The heckler, Thomas Kennedy, was quickly ushered out of the room by security. He later tweeted a video of the incident he shot himself.
“I just interrupted a press conference in Miami-Dade to let governor @RonDeSantisFL and @MayorGimenez know they are an embarrassment to FL and that their incompetence and lack of planning has resulted in the current public health crisis,” he wrote.
The governor of Florida, Ron DeSantis, was shouted at by an angry citizen as he updated the press on his state’s fight against the coronavirus.
Mr DeSantis, whose state is seeing a dramatic surge in cases after opening up in May, was just beginning his address to the media when a loud voice from across the room began berating him and Miami-Dade mayor Carlos Gimenez.
“Shame on you! You are an embarrassment!” shouted the man. “You are an embarrassment! We are getting record-breaking cases every day, and you are doing nothing! You are falsifying information, and you are misleading the public!
“Over 4,000 people have died and you are blaming the protesters. You guys have no plan and you’re doing nothing. Shame on you.”
“4,381 people have died so far in FL.”
Mr DeSantis has become a target of national opprobrium for first boasting that his state had avoided a major outbreak, then reopening it only to see the number of cases start skyrocketing a few weeks later.
He has recently claimed that the surge is in large part due to expanded testing and reflects a rise in cases among young people, who are less vulnerable to the disease’s most life-threatening symptoms. However, his state has only recently released full data on hospitalisations, which help offer a clearer picture of just how serious the surge is.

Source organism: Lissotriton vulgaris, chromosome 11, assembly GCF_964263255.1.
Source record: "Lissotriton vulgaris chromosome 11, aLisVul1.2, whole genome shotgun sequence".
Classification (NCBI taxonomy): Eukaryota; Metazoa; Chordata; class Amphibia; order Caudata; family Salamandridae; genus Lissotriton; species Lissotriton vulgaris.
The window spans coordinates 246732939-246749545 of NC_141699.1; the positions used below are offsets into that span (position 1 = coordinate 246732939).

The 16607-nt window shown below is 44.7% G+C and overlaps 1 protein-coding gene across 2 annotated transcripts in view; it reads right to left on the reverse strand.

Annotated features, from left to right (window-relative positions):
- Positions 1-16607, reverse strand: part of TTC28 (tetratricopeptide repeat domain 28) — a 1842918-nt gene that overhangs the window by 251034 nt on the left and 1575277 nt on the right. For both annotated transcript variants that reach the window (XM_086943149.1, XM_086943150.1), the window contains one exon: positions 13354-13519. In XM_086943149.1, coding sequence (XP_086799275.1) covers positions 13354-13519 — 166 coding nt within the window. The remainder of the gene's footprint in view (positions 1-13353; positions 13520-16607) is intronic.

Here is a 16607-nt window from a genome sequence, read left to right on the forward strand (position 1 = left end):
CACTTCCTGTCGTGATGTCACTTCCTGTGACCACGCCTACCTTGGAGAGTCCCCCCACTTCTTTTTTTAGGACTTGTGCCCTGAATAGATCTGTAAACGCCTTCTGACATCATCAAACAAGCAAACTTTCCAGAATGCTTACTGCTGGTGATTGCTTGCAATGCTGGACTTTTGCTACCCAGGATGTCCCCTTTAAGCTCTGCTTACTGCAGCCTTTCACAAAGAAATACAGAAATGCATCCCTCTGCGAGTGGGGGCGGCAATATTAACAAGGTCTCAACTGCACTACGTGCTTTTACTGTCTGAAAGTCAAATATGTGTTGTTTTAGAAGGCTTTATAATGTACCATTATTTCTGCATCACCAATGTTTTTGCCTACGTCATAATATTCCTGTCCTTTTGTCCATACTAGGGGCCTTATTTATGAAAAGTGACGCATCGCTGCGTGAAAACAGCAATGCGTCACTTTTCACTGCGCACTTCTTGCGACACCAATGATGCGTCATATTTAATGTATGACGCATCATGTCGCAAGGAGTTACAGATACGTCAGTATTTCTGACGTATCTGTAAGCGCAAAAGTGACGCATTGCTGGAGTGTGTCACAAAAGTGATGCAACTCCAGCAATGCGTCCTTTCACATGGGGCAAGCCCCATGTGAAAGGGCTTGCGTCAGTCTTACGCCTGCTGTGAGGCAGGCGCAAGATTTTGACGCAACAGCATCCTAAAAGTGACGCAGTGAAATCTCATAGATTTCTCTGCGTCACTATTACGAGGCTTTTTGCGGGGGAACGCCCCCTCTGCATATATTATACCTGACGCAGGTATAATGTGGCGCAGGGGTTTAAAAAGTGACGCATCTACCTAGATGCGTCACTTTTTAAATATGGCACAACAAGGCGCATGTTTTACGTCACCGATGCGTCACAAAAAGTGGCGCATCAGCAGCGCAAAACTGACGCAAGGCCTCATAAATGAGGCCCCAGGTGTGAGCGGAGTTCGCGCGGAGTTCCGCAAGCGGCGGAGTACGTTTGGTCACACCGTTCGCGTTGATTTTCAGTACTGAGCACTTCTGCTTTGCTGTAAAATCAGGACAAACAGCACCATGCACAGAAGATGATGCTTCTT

The data is certainly disturbing: many hospitals report that their ICUs are either full or nearly full, and with the state’s test positivity rate climbing, a steady and rising stream of admissions is expected.
Florida this weekend broke the record for the highest number of new cases announced on a single day by any state, announcing 15,300 new infections on Sunday. That number tops even New York’s worst day – 12,274, on 4 April.
And while the Florida death toll is still nowhere near New York’s, there are worries that the significant lag time between infection and death could mean a spike in deaths is set to follow in coming weeks and months.
Florida is one of several states experiencing a sharp rise in numbers, with Texas, Arizona and California in particular scrambling to get as many citizens as possible wearing face masks in public. California in particular is closing down businesses like indoor bars and restaurants where the virus is thought to most easily spread.